Why Flight Shame Is Like Dieting

Listening to his interview at the IATA Wings of Change event in Berlin last year, Carsten Spohr, CEO of Lufthansa, raised a very interesting point. He drew attention to the parallels between flight shame and dieting, a point I’d like to investigate further here.

Lufthansa A340 rainbow
Lufthansa’s CEO drew parallels between flight shame and dieting. Photo: Getty

Helping passengers make informed choices

When speaking about the flight shame movement at the IATA event, Lufthansa CEO Carsten Spohr drew a parallel between people’s wish to reduce their impact on the environment and dieting. He said,

“If someone wants to lose weight, you don’t tell them just to stop eating.”

He went on to explain how the food industry has responded to the trend of more health conscious eating by improving labelling of products to help us choose wisely. Both in Europe and in the US, food for sale in shops will carry a standardized label that advises on the calorific content of the product, as well as how much saturated fat, sugar and carbs are loaded in.

Why Flight Shame Is Like Dieting
In the UK, a ‘traffic light’ system is used to indicate how good or bad a product is. Photo: Zeyus Media via Flickr

Mr. Spohr’s point was that, for those who want to reduce their environmental impact, simply saying ‘stop flying’ is often not an option, just as ‘stop eating’ wouldn’t be a sensible message for dieters. However, if passengers were more aware of the environmental impact of a specific flight, they would be better equipped to make an informed choice about the flight they took.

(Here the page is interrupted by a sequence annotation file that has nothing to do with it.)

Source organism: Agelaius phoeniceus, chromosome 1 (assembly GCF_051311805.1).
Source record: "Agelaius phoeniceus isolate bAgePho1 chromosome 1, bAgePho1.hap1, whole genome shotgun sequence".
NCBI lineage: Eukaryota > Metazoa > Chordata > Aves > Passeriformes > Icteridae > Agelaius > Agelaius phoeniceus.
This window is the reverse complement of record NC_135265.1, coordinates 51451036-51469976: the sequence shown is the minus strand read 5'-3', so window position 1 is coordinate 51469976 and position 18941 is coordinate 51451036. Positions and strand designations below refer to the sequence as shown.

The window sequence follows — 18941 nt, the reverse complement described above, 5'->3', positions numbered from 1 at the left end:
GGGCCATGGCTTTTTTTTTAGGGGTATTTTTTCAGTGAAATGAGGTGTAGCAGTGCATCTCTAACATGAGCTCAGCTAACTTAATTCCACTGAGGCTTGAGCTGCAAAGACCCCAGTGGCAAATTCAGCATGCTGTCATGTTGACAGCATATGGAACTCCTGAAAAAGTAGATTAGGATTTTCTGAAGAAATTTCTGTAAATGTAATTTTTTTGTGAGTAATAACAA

It’s a great point and one that bears thinking about.

Could eco-labeling of flights take off?

Back in 2007, UK regional airline Flybe became the first airline to eco-label its flights. Now, if you live in Europe and have bought or rented a property, or even an electrical appliance, in the last few years, you’ll recognize the format of this label.

Flybe eco label
Flybe’s eco-label. Image: Flybe

Flybe aimed to replicate the labels we see on electrical goods and to houses on their Energy Performance Certificates in order to allow easy comparison of flights. Their label gave CO2 emissions for different trip lengths, for the aircraft overall and for the amount of noise generated by the plane.

Sadly, the initiative didn’t last very long for Flybe. For a few years it displayed the eco-labels prominently on the side of its aircraft as well as in the seatback pocket, but on my own recent Flybe trips, I’ve not seen anything like this displayed. There’s no longer any reference to the eco-label on its website either.

Flybe no longer labels its aircraft. Photo: Getty

Perhaps other airlines toyed with the idea of an eco-label or energy performance label for their aircraft, or perhaps Flybe was the only one. Either way, the idea has never hit the mainstream but, in my opinion, it remains an interesting option for airlines looking to combat flight shame.

Think about it; if you want to get from A to B, often there are several airlines offering a service for within a few pounds of each other. Ignoring the frequent flier benefits, we usually choose a service based on convenient times or simply on price alone. If those flights also included an eco-label, it would give us the opportunity to pick an airline that is investing in reducing its CO2 emissions.

Why they won’t

The long and short of it is no airline wants a reason for a flier to choose a competitor, so apart from those airlines with very young fleets, none is going to want to advertise their environmental impact. A Wizz Air flight on a shiny new A321neo is always going to beat a British Airways flight on an aging A320-200, but they don’t want you to know that.

Still, I believe that more information about the impact of flights is key to tackling flight shame. Just like the dieter choosing between the cream cake and the apple, we need to know which one is the apple in order to make a good choice.

What do you think? Let us know in the comments.